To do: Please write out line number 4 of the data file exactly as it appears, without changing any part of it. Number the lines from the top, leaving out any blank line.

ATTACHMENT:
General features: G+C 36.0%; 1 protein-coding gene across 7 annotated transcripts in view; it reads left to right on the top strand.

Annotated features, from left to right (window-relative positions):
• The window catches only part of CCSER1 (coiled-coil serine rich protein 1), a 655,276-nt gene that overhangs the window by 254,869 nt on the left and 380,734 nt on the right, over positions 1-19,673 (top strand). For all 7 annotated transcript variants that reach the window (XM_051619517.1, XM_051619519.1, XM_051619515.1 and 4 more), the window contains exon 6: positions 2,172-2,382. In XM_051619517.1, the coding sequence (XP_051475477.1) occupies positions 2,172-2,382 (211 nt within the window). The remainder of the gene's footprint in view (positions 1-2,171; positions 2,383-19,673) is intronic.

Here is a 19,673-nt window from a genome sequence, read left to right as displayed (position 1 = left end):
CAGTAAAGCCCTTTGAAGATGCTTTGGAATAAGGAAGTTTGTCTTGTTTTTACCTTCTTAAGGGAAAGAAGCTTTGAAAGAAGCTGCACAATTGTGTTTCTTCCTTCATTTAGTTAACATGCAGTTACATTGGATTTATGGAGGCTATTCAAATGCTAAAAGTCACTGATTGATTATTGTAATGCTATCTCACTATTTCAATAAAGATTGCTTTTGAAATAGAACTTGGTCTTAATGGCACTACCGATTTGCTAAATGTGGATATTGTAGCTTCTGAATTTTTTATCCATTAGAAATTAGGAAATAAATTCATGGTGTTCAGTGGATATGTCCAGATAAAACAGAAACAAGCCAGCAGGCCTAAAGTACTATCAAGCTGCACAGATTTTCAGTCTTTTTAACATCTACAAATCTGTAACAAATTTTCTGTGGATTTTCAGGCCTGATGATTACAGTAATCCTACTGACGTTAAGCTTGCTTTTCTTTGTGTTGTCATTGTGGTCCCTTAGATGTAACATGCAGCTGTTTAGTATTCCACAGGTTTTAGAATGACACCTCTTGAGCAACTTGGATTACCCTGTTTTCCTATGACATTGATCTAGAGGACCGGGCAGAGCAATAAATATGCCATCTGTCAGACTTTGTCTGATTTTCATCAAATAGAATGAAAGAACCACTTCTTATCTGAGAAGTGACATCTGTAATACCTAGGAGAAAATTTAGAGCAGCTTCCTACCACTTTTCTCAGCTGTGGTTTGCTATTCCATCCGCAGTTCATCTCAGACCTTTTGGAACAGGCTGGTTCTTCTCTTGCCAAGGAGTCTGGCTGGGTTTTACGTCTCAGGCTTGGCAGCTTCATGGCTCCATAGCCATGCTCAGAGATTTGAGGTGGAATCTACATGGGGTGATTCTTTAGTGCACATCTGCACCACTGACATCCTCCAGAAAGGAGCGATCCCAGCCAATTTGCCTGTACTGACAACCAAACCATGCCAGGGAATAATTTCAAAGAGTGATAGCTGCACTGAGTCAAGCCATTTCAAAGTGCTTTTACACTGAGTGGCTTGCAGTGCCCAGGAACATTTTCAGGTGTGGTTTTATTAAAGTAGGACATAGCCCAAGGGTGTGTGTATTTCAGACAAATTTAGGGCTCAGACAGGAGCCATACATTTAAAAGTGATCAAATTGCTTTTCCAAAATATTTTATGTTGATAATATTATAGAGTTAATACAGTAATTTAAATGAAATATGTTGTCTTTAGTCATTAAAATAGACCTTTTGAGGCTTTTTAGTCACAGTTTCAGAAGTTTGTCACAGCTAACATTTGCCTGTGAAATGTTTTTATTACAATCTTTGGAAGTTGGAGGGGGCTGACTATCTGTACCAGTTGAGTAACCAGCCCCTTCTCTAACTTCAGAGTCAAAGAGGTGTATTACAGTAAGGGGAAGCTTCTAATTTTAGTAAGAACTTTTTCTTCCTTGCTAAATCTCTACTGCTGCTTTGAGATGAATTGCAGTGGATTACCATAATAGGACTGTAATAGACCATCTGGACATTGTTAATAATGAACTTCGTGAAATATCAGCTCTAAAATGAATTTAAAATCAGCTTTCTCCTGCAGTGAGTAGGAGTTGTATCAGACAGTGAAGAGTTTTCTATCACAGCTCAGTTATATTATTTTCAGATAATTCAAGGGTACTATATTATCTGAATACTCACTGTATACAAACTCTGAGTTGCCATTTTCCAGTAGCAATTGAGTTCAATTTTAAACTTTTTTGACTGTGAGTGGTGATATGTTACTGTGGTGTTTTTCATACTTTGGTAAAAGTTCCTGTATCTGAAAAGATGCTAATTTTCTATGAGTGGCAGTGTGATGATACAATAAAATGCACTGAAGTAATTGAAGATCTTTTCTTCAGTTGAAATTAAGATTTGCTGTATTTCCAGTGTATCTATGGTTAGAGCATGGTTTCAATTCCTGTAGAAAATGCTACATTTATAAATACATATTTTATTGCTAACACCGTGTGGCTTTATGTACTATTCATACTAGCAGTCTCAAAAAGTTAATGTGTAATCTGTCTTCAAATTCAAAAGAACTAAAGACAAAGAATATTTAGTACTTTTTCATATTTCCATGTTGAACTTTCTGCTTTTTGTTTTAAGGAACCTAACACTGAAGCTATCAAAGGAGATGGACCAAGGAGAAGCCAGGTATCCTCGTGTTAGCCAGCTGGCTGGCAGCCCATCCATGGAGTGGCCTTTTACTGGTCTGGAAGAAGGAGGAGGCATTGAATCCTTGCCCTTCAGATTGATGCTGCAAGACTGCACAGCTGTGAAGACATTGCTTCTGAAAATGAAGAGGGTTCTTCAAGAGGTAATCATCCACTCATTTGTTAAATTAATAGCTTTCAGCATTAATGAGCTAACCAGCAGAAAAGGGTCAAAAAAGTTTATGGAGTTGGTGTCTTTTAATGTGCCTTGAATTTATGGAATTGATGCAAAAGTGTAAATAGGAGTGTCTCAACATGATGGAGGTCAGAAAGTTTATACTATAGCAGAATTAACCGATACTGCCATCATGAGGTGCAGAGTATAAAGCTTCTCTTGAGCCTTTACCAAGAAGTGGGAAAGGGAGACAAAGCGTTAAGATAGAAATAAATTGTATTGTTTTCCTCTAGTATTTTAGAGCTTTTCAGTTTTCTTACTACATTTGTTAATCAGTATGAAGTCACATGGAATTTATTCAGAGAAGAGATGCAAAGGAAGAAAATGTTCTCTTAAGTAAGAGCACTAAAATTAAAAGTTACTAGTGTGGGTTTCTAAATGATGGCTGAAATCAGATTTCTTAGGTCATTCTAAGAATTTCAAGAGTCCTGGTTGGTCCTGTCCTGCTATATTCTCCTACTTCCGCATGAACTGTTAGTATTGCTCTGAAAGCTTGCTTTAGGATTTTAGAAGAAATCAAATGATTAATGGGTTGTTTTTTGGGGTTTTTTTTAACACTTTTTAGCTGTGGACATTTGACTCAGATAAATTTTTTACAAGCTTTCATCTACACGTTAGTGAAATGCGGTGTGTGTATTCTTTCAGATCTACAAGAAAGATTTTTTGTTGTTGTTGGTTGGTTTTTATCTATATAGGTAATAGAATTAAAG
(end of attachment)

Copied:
Here is a 19,673-nt window from a genome sequence, read left to right as displayed (position 1 = left end):